Eat as Much as You Burn – a Good Diet and Eating Less Should Be More Important Than an Intense Exercise Program for Decreasing Morbidity and Mortality.

Eat as much as you burn – a good diet and eating less should be more important than an intense exercise program for decreasing morbidity and mortality.

Clinics (Sao Paulo). 2013; 68(3): 419
Cakar M, Balta S, Demirkol S, Kurt O, Sarlak H, Arslan Z

HubMed – eating


Multiple bursts of pancreatic ribonuclease gene duplication in insect-eating bats.

Gene. 2013 May 1;
Xu H, Liu Y, Meng F, He B, Han N, Li G, Rossiter SJ, Zhang S

Pancreatic ribonuclease gene (RNASE1) was previously shown to have undergone duplication and adaptive evolution related to digestive efficiency in several mammalian groups that have evolved foregut fermentation, including ruminants and some primates. RNASE1 gene duplications thought to be linked to diet have also been recorded in some carnivores. Of all mammals, bats have evolved the most diverse dietary specializations, mainly including frugivory and insectivory. Here we cloned, sequenced and analysed RNASE1 gene sequences from a range of bat species to determine whether their dietary adaptation is mirrored by molecular adaptation. We found that seven insect-eating members of the families Vespertilionidae and Molossidae possessed two or more duplicates, and we also detected three pseudogenes. Reconstructed RNASE1 gene trees based on both Bayesian and maximum likelihood methods supported independent duplication events in these two families. Selection tests revealed that RNASE1 gene duplicates have undergone episodes of positive selection indicative of functional modification, and lineage-specific tests revealed strong adaptive evolution in the Tadarida ? clade. However, unlike the RNASE1 duplicates that function in digestion in some mammals, the bat RNASE1 sequences were found to be characterised by relatively high isoelectric points, a feature previously suggested to promote defense against viruses via the breakdown of double-stranded RNA. Taken together, our findings point to an adaptive diversification of RNASE1 in these two bat families, although we find no clear evidence that this was driven by diet. Future experimental assays are needed to resolve the functions of these enzymes in bats. HubMed – eating


Ability of different screening tools to predict positive effect on nutritional intervention among the elderly in primary health care.

Nutrition. 2013 May 2;
Beck AM, Beermann T, Kjær S, Rasmussen HH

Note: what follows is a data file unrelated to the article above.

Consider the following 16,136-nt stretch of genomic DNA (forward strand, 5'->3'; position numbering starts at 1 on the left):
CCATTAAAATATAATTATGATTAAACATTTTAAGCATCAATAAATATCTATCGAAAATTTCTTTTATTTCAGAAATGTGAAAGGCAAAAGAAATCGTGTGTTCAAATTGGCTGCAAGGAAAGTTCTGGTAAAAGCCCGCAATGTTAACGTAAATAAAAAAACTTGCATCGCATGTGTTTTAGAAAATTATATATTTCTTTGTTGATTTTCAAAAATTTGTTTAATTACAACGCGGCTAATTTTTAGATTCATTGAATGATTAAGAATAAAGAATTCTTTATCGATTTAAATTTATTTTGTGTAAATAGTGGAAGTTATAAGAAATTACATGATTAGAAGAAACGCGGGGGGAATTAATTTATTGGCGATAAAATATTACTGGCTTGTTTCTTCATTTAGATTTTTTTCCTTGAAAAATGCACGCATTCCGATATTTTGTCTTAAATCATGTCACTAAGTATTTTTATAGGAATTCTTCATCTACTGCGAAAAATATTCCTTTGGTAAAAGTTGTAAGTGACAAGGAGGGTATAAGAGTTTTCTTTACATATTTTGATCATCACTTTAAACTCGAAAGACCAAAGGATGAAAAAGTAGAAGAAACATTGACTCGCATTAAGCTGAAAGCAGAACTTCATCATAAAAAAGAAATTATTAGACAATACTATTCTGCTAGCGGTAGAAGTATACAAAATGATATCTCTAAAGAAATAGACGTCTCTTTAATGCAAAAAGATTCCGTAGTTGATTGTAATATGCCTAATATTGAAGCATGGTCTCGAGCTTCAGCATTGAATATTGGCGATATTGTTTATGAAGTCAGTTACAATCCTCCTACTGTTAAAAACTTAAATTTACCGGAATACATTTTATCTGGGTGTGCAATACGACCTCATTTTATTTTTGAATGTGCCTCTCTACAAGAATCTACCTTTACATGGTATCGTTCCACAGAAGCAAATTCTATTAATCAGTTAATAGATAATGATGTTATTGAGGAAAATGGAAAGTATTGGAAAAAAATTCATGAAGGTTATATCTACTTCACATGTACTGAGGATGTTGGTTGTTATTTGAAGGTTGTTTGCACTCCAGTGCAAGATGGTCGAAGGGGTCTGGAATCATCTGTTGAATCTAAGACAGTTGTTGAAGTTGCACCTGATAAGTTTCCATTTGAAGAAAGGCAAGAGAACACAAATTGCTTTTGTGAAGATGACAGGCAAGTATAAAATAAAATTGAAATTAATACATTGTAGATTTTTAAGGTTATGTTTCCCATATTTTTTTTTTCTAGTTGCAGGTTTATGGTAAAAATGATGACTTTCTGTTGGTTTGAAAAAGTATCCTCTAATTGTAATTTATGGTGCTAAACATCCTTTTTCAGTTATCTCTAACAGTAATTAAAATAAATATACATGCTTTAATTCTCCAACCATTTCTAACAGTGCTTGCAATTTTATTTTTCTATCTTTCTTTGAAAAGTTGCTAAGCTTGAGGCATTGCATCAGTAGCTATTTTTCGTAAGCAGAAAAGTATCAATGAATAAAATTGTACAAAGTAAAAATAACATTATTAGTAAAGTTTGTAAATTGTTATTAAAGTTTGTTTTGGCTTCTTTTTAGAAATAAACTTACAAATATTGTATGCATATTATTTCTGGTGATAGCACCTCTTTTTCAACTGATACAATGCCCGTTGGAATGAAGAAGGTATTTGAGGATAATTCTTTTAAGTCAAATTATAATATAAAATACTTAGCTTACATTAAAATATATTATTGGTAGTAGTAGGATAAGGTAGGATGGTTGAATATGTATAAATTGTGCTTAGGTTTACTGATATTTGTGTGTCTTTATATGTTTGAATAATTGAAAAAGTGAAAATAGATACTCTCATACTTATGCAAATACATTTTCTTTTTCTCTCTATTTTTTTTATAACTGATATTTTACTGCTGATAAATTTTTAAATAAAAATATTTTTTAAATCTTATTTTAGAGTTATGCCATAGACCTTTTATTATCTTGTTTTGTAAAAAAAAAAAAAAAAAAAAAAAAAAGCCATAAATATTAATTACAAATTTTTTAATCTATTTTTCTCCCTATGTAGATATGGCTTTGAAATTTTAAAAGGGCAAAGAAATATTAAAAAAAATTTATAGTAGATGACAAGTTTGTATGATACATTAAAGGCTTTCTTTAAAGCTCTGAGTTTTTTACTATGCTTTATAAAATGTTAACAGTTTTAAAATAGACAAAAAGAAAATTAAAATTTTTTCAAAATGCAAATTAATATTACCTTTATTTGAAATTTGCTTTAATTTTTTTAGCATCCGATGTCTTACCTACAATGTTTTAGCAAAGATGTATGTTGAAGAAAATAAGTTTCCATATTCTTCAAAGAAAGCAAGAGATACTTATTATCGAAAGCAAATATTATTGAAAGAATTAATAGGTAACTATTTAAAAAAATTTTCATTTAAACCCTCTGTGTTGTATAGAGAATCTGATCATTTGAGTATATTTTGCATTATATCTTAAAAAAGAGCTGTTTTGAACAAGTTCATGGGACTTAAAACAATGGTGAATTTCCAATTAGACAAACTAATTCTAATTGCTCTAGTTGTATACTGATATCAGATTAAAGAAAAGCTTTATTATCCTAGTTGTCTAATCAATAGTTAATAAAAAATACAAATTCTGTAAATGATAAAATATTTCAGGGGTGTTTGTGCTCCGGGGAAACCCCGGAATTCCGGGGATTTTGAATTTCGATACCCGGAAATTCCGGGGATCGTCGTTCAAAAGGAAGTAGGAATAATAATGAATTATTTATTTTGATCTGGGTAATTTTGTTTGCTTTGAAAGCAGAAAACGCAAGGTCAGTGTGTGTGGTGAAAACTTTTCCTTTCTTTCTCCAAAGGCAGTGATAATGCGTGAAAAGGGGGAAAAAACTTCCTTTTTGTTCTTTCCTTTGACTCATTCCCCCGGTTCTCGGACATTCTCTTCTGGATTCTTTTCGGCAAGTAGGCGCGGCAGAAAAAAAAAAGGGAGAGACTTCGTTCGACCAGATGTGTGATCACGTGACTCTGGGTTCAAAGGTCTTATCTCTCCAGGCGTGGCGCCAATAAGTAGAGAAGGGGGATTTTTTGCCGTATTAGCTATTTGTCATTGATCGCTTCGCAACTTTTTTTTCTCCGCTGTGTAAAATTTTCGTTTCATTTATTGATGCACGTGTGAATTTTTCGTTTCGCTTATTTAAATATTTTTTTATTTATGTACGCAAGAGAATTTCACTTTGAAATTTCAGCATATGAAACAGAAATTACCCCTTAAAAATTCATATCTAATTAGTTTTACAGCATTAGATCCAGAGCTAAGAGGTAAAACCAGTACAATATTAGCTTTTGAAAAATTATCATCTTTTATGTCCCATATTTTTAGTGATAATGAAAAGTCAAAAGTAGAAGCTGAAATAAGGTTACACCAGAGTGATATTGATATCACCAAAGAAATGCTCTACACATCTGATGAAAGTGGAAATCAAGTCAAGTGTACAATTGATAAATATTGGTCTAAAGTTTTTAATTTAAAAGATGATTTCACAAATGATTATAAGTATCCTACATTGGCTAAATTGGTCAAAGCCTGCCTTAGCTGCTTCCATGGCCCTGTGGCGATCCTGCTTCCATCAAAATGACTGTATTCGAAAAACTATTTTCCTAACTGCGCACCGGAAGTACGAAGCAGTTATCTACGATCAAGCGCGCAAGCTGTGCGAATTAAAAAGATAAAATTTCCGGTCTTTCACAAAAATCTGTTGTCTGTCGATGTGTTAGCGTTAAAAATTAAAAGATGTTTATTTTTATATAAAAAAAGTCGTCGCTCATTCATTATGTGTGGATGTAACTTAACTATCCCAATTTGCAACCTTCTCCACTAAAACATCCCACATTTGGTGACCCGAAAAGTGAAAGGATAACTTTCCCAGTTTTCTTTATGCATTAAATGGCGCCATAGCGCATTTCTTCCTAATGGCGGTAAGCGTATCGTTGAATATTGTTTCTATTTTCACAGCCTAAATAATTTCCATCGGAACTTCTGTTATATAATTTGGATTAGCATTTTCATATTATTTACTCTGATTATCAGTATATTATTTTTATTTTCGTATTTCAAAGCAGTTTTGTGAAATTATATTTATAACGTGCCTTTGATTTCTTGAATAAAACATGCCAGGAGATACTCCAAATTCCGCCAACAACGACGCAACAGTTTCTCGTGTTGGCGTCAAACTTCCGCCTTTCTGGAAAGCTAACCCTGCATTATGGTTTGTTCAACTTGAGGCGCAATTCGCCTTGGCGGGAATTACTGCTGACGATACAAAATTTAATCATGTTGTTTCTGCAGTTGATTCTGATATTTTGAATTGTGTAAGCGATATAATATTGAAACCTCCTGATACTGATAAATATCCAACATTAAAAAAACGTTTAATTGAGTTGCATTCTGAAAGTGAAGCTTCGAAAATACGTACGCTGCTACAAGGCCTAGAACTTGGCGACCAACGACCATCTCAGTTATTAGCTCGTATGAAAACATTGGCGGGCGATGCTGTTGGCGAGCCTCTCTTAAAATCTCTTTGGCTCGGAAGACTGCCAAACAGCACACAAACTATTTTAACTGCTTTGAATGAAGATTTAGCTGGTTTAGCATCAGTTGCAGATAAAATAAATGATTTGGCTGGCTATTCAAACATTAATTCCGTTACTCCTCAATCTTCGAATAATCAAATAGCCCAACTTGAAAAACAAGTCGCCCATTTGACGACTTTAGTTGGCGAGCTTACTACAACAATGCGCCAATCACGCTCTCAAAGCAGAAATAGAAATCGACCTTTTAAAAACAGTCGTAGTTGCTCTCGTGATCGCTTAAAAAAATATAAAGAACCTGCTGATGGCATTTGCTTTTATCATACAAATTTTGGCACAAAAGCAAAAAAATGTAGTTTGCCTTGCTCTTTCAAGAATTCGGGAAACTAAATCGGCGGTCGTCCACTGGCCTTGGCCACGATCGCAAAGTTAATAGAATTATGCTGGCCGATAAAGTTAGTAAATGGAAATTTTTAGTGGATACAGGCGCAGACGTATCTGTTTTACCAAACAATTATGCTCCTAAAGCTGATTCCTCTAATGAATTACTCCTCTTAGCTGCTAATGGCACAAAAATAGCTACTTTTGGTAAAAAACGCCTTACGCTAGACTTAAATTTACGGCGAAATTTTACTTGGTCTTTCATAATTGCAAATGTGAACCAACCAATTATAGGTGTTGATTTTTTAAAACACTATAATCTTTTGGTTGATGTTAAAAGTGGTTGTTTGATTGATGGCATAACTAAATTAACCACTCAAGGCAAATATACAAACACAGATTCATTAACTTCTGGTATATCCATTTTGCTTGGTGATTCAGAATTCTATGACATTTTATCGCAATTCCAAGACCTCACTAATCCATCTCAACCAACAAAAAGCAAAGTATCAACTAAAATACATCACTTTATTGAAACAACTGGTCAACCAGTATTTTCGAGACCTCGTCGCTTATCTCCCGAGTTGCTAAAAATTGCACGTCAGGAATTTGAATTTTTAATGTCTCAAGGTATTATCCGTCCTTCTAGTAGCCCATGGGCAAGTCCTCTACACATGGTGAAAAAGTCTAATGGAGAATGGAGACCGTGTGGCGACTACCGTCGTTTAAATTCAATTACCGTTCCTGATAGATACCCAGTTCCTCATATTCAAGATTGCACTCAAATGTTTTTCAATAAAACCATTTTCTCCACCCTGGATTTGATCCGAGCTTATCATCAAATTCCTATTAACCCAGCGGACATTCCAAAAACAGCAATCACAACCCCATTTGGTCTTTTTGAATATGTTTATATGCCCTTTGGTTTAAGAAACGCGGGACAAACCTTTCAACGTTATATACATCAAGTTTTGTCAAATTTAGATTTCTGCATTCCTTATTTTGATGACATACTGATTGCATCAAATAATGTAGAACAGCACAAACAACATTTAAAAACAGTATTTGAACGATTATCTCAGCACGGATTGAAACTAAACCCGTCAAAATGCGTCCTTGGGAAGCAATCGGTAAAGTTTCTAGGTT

OBJECTIVE: Routine identification of nutritional risk screening is paramount as the first stage in nutritional treatment of the elderly. The major focus of former validation studies of screening tools has been on the ability to predict undernutrition. The aim of this study was to validate Mini Nutritional Assessment-Short Form (MNA-SF), the Malnutrition Universal Screening Tool (MUST), the Nutritional Risk Screening 2002 (NRS-2002), Body Mass Index (BMI) <24, and the Eating Validation Scheme (EVS), using published randomized controlled trials of nutritional intervention among old people in primary health care, in order to evaluate whether they were capable of distinguishing those with a positive benefit from those that showed no benefit of nutritional intervention. METHODS: The methods used were a literature search; classification of participants with respect to nutritional risk according to the different nutritional screening tools; and validation (i.e., evaluation of whether the different tools were capable of distinguishing those with a positive benefit from those that showed no benefit of nutritional intervention by assessing the positive [PPV] and negative [NPV] predictive values). RESULTS: MNA-SF, NRS-2002, BMI <24 and EVS had the highest PPV (0.75) and EVS the highest NPV (0.74) with regard to function-the primary clinical outcome. CONCLUSION: Overall EVS seemed most capable of distinguishing those clients and residents with a positive benefit from those that showed no benefit of nutritional intervention. The findings should be confirmed in further validation and intervention studies. HubMed – eating


Lack of association between brain-derived neurotrophic factor Val66Met polymorphism and body mass index change over time in healthy adults.

Neurosci Lett. 2013 May 2;
Perkovic MN, Mustapic M, Pavlovic M, Uzun S, Kozumplik O, Barisic I, Muck-Seler D, Pivac N

Obesity is becoming the epidemic health problem worldwide with a very complex etiology. The interaction between diverse genetic and environmental factors contributes to development of obesity. Among myriad of functions in central and peripheral tissues, brain-derived neurotrophic factor (BDNF) also regulates energy homeostasis, food intake and feeding behavior, and has a role in obesity and increased body mass index (BMI). BDNF Val66Met (rs6265) polymorphism is associated with BMI gain, but both positive associations and non-replications are reported. Since BMI changes over time and since genetic influences on BMI vary with age, the aim of the study was to evaluate association between BDNF Val66Met polymorphism and BMI gain in healthy subjects with middle or old age. The study included a cohort of 339 adult healthy Caucasians of Croatian origin, free of eating and metabolic disorders, evaluated in three time periods in the year 1972, 1982 and 2006, when the subjects were around 40, 50 and 70 years old, respectively. The results revealed a significant effect of smoking on BMI, but a lack of significant association between BDNF Val66Met polymorphism and overweight or obesity, and no significant association between BDNF Val66Met and BMI changes over time. These results did not confirm the major role of BDNF Val66Met in the regulation of BMI changes in adult and old healthy subjects. HubMed – eating